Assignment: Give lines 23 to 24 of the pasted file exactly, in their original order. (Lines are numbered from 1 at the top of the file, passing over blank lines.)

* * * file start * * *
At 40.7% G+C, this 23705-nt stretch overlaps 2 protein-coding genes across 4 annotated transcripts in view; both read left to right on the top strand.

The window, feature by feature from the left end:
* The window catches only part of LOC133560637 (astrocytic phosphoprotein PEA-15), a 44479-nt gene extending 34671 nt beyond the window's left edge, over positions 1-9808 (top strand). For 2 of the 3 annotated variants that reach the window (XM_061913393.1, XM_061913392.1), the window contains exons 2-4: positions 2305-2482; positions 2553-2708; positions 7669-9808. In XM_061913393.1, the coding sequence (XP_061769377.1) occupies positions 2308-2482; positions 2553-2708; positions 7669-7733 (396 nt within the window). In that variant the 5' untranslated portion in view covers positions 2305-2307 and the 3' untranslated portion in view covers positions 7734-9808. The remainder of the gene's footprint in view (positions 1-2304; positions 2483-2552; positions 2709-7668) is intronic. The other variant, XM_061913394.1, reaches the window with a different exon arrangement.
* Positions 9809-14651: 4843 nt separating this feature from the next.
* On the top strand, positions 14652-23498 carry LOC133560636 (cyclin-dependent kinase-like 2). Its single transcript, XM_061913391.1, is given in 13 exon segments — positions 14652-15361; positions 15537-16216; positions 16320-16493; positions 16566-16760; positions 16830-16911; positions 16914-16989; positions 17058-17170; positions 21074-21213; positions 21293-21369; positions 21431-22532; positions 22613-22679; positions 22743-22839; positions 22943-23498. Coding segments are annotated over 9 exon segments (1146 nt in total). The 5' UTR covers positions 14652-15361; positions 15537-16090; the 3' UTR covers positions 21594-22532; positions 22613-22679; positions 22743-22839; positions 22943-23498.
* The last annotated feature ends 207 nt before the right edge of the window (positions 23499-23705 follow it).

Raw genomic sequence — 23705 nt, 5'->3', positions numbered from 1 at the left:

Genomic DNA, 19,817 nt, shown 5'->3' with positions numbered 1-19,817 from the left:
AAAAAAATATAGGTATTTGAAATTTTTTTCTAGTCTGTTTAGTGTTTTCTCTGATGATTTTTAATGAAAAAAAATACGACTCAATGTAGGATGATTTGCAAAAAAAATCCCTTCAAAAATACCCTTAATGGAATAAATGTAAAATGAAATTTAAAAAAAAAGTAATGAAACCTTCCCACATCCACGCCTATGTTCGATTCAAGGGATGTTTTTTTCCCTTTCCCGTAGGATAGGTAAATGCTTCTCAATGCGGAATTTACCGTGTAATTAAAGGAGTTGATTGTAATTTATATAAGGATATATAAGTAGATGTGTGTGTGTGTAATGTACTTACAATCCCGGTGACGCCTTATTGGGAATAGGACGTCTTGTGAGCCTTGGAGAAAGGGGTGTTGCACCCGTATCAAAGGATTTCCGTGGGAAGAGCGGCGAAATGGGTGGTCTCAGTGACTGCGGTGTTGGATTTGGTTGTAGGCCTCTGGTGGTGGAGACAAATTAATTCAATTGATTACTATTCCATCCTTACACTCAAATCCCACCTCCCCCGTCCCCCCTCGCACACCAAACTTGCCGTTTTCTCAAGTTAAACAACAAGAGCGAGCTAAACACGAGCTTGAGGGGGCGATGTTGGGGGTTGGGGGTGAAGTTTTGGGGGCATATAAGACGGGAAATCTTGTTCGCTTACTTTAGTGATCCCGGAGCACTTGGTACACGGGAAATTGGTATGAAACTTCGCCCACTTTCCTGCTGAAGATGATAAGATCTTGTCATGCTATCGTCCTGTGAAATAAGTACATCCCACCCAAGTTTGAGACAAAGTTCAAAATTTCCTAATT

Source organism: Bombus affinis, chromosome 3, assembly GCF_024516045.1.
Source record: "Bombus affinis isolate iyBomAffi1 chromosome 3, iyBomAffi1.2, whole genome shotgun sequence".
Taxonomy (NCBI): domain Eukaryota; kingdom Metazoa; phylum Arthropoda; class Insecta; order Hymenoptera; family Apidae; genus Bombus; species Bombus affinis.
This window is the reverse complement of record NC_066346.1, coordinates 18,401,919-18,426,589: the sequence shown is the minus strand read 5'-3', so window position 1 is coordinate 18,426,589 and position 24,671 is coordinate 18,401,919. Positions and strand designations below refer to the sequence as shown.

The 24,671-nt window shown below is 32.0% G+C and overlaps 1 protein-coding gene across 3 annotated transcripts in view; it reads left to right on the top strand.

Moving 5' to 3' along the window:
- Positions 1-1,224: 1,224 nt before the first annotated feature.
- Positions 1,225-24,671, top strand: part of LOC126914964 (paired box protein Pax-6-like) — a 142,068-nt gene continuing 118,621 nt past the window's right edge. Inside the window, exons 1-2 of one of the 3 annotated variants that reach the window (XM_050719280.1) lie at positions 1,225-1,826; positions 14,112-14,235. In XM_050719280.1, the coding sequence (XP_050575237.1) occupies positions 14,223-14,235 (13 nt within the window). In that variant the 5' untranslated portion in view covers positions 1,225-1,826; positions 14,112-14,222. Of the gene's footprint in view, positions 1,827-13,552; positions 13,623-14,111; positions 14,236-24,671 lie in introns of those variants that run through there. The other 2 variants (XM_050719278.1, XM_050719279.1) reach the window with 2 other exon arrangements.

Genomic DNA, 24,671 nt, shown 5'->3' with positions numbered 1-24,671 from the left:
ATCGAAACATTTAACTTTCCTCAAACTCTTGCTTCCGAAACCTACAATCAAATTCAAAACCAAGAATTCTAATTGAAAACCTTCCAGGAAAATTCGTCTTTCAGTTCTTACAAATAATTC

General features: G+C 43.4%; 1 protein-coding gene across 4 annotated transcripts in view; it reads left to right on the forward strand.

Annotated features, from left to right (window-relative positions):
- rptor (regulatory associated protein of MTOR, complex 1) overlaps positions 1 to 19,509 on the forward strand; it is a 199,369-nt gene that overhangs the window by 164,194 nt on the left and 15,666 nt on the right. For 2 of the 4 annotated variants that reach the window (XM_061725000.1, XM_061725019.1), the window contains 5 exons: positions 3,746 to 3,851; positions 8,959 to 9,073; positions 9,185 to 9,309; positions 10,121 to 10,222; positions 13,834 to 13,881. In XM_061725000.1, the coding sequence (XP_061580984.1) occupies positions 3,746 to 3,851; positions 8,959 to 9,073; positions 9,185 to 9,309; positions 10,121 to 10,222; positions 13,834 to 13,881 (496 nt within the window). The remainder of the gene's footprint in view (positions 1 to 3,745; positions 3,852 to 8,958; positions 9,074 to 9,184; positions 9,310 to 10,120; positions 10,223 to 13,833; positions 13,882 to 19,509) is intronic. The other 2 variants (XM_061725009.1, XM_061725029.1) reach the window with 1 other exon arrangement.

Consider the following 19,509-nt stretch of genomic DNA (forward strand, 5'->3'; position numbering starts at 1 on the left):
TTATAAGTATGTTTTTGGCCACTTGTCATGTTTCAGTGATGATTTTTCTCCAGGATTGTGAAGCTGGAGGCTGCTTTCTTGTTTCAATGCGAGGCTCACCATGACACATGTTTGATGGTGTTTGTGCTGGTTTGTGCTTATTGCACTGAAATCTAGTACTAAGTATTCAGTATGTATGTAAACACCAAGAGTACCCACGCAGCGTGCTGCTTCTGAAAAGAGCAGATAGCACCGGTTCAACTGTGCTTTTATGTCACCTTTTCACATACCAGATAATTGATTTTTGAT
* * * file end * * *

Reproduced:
Consider the following 19,509-nt stretch of genomic DNA (forward strand, 5'->3'; position numbering starts at 1 on the left):
TTATAAGTATGTTTTTGGCCACTTGTCATGTTTCAGTGATGATTTTTCTCCAGGATTGTGAAGCTGGAGGCTGCTTTCTTGTTTCAATGCGAGGCTCACCATGACACATGTTTGATGGTGTTTGTGCTGGTTTGTGCTTATTGCACTGAAATCTAGTACTAAGTATTCAGTATGTATGTAAACACCAAGAGTACCCACGCAGCGTGCTGCTTCTGAAAAGAGCAGATAGCACCGGTTCAACTGTGCTTTTATGTCACCTTTTCACATACCAGATAATTGATTTTTGAT